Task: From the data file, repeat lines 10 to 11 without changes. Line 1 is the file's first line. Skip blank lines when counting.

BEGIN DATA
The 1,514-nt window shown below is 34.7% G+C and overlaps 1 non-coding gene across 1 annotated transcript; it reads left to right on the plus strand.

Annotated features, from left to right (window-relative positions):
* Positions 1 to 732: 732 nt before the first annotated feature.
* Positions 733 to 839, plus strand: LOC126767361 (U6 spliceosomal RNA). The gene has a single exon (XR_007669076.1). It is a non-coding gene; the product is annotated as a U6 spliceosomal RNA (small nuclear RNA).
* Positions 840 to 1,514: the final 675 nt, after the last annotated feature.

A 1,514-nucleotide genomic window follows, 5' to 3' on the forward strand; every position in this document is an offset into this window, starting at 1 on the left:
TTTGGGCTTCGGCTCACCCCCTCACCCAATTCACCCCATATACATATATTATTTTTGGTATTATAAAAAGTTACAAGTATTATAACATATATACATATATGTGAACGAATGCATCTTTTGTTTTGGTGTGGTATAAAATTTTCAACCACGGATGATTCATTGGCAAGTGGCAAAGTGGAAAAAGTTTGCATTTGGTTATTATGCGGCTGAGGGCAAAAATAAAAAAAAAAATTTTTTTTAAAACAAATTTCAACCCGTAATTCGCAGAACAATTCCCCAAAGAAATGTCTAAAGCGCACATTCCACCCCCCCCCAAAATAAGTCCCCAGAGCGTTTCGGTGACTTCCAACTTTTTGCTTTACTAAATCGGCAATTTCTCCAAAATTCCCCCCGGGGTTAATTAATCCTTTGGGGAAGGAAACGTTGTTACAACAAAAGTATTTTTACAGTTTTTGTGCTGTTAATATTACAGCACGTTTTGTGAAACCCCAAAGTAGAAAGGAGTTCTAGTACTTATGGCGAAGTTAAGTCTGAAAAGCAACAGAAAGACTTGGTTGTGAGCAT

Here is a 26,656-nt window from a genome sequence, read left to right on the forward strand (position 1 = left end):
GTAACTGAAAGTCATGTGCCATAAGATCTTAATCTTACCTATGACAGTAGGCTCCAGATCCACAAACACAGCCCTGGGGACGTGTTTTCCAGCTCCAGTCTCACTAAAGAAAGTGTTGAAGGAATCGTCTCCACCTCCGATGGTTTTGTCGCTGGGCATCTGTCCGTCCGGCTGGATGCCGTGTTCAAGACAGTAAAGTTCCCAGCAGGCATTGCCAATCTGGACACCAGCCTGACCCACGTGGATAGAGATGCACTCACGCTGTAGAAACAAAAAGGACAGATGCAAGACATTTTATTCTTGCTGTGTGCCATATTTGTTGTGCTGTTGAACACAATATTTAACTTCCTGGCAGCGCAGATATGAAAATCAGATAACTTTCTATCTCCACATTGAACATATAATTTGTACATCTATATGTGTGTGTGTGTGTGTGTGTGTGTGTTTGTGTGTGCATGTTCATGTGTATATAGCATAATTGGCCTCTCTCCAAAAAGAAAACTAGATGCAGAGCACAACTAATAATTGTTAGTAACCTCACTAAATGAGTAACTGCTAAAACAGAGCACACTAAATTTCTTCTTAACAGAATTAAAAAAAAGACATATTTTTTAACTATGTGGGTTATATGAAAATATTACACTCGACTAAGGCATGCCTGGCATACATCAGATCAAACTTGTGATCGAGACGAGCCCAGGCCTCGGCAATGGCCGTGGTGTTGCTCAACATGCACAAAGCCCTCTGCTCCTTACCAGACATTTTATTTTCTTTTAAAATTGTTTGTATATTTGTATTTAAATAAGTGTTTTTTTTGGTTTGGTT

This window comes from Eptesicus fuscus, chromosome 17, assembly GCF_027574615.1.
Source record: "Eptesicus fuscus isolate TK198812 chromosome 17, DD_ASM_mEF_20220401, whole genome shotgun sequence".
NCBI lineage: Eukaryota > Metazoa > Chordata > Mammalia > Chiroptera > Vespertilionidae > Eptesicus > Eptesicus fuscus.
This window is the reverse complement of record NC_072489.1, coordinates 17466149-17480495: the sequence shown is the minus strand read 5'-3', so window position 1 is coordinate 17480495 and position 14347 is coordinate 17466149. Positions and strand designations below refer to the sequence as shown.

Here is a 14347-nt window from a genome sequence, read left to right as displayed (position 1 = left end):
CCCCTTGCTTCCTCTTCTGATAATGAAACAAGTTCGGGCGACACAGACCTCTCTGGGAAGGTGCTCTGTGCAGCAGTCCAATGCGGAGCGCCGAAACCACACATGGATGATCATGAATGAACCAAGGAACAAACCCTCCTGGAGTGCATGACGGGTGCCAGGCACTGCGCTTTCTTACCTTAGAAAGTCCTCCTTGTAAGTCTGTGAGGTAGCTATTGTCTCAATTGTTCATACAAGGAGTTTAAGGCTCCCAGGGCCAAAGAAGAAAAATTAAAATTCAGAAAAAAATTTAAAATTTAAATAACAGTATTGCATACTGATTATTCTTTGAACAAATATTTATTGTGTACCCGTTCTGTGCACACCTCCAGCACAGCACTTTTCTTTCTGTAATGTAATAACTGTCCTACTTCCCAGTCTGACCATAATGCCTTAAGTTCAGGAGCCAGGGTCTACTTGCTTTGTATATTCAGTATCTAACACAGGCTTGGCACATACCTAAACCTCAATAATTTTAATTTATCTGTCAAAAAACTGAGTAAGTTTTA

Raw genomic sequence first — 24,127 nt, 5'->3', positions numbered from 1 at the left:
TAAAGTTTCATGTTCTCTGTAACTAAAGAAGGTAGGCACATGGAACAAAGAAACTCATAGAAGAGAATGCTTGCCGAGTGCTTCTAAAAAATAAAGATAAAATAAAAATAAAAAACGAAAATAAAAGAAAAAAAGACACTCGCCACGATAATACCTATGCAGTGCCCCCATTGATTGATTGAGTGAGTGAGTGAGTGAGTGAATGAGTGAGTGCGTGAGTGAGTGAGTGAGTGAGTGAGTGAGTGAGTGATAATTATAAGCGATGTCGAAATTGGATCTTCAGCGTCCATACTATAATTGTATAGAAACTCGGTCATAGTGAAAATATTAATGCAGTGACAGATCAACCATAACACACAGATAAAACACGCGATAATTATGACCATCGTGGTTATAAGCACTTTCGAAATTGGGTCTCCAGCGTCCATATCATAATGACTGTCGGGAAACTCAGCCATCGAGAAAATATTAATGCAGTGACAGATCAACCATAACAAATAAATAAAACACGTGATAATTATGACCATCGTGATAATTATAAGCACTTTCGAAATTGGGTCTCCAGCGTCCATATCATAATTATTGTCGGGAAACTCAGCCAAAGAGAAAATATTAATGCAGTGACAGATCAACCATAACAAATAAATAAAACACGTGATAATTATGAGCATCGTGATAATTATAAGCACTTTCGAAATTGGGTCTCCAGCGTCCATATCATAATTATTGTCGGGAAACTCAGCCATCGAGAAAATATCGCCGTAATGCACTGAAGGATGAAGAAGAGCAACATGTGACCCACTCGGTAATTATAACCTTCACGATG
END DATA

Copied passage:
This window comes from Eptesicus fuscus, chromosome 17, assembly GCF_027574615.1.
Source record: "Eptesicus fuscus isolate TK198812 chromosome 17, DD_ASM_mEF_20220401, whole genome shotgun sequence".